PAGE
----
AS a concept, the Rule of Law is like the “Stairway to Heaven” of jurisprudence.

Everyone knows it, but everyone seems to have their own understanding as to what it means.

One thing that the informed have agreed upon is that the Rule of Law does not mean rule by law.

The latter implies that any law, be it wicked or good, is valid and will be enforced.

The former is a more complex proposition, for it means that we are ruled by laws and not the discretion of man (or woman) and, furthermore, that law has to guarantee certain principles.

When A.V Dicey formulated his version (and this is now considered the classic version) of the Rule of Law, his primary concern was for the avoidance of arbitrary, and thus unjust, power.

To this end, he identified three main principles of the Rule of Law and these were: a person can only be punished after a fair trial, the law is to treat everyone equally and the rights of individuals are to be protected by law.

Dicey’s work has of course been discussed and refined many times since its publication in the 19th century.

One of the issues is the concept of “equality”. Taken at face value, Dicey’s “equality” sounds very much like the Aristotelian concept of “formal equality”, where the government treats all persons the same.

Of course this is not pragmatic nor is it desirable.

For example, a child caught for stealing should not be given the same punishment as an adult caught for stealing.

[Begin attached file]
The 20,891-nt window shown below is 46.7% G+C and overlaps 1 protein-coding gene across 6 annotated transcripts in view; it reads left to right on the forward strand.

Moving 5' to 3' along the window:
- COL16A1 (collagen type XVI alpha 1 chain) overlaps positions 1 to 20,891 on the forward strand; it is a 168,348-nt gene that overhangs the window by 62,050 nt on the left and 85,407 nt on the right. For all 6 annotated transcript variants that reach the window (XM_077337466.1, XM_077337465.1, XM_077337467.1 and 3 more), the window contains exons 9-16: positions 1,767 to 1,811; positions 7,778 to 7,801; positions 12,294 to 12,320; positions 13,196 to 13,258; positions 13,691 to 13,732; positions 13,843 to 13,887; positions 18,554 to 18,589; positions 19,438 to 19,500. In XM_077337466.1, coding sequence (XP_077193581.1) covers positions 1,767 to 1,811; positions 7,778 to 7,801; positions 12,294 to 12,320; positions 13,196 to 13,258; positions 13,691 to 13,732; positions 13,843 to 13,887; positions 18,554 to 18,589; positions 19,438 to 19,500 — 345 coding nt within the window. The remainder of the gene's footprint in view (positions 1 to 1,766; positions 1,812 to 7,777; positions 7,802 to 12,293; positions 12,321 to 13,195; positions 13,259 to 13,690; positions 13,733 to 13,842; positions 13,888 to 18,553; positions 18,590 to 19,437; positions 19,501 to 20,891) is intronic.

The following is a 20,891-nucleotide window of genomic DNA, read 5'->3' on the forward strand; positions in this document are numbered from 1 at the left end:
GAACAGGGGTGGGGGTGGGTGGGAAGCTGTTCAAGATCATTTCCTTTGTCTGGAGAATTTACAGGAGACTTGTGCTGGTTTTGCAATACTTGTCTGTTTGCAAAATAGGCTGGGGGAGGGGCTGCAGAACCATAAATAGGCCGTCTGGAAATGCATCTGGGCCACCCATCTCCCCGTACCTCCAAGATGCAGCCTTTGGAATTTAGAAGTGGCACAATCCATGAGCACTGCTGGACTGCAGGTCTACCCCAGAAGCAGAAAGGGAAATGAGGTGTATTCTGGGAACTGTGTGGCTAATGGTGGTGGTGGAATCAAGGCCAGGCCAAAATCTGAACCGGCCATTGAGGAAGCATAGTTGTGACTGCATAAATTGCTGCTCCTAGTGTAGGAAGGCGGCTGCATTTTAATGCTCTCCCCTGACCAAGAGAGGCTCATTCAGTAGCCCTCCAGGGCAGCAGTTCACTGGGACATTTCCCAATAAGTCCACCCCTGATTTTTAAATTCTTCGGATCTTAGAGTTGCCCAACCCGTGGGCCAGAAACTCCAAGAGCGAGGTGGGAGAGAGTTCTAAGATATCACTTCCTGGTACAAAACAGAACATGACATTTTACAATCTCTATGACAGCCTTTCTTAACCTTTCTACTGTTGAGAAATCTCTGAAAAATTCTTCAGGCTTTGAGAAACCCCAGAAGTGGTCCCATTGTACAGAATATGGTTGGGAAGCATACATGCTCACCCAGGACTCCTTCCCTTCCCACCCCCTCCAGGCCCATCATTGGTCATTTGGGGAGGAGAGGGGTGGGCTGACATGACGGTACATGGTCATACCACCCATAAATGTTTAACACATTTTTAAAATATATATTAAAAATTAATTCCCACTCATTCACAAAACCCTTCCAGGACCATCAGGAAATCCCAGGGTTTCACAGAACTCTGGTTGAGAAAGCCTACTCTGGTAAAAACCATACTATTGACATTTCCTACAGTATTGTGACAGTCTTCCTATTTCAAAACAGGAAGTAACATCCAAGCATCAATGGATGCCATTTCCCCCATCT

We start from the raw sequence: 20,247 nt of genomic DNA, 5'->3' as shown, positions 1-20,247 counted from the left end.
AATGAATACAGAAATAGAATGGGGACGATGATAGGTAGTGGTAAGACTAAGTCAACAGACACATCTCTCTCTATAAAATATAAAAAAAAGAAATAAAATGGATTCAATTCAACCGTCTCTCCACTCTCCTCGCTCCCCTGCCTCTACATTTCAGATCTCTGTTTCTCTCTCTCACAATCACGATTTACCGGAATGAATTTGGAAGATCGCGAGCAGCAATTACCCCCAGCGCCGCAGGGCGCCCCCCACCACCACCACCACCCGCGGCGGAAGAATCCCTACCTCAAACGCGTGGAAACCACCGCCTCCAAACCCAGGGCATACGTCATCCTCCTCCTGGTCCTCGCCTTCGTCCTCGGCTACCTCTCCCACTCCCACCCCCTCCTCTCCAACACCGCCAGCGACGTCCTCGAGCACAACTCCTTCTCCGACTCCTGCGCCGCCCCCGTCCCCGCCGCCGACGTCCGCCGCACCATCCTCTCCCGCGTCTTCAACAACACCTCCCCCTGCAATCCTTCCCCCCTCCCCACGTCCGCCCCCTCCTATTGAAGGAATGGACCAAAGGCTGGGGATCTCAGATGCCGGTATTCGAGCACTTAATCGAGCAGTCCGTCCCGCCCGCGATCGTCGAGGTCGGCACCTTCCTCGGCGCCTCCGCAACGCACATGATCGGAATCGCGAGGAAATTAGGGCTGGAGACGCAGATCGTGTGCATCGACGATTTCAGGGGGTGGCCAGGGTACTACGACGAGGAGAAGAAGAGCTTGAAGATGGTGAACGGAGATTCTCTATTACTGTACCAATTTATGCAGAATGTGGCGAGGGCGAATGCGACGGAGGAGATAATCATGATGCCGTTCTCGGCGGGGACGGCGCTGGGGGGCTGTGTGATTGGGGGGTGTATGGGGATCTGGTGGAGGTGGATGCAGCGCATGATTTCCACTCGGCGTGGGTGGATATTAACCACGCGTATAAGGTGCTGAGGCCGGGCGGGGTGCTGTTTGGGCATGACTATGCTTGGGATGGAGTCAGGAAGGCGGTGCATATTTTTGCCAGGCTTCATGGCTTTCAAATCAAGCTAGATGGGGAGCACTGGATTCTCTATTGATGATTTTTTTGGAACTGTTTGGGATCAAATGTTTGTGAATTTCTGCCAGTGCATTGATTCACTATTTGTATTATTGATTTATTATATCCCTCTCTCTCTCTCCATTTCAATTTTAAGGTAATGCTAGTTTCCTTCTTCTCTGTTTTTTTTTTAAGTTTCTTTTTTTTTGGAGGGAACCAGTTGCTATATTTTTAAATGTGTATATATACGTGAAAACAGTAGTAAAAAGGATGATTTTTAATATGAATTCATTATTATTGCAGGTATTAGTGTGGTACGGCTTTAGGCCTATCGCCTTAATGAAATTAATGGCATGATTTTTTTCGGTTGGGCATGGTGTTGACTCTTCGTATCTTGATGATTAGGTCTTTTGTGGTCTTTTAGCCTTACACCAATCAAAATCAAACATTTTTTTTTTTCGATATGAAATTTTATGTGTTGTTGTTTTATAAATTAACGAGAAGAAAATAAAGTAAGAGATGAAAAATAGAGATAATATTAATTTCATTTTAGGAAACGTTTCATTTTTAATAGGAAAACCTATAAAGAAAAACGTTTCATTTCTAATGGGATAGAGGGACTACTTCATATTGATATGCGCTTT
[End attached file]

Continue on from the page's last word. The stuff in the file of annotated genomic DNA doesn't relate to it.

However, the ideal is a strong one and it can be understood to mean that like should be treated as like.

So a 26-year-old thief should face roughly the same consequences as another adult thief, and a 12-year-old wannabe Artful Dodger should face the same consequence of another pickpocket in his age group.

When speaking to people with regard to concepts of justice, equality almost always comes up.

People are not stupid, they understand the subtleties and the sophistication of this concept, but nonetheless, the ideal of equality is a powerful one.

The reason for this is obvious, equality, or the closest approximation to it is considered fair, and conversely unequal treatment is deemed a tremendous injustice.

It is so basic, so primal and so fundamental to the human concept of justice that it is instinctive even in children.

To test this, just try giving one sibling a larger piece of chocolate than the other.

Due to the power of this concept, it is of vital importance that those in power understand and respect it.

When the law is seen as being used in a discretionary manner, that is to say it is being applied to some and not to others, not only is this clearly wrong, but it will also lead to extreme anger.

If a thug destroys my enemy’s property, and if I am in power, that thug must be apprehended and punished even if his actions may give me personal pleasure.

That is the burden of power and that is what anyone who deems himself worthy of holding office must bear. Any less and you are nothing more than a tyrant.

The need to use the law equally on all becomes even more important when the law itself is flawed. For nothing sticks in the craw more than an unjust law applied unequally.

The hypocrisy of such actions only goes to show that the wielders of the law are only using it for their own nefarious purposes, whatever that might be.

Interestingly enough, these are two deeply philosophical legal concepts in our Rukun Negara – Constitutionalism and the Rule of Law.

I am glad they are there; I only wonder whether they matter today.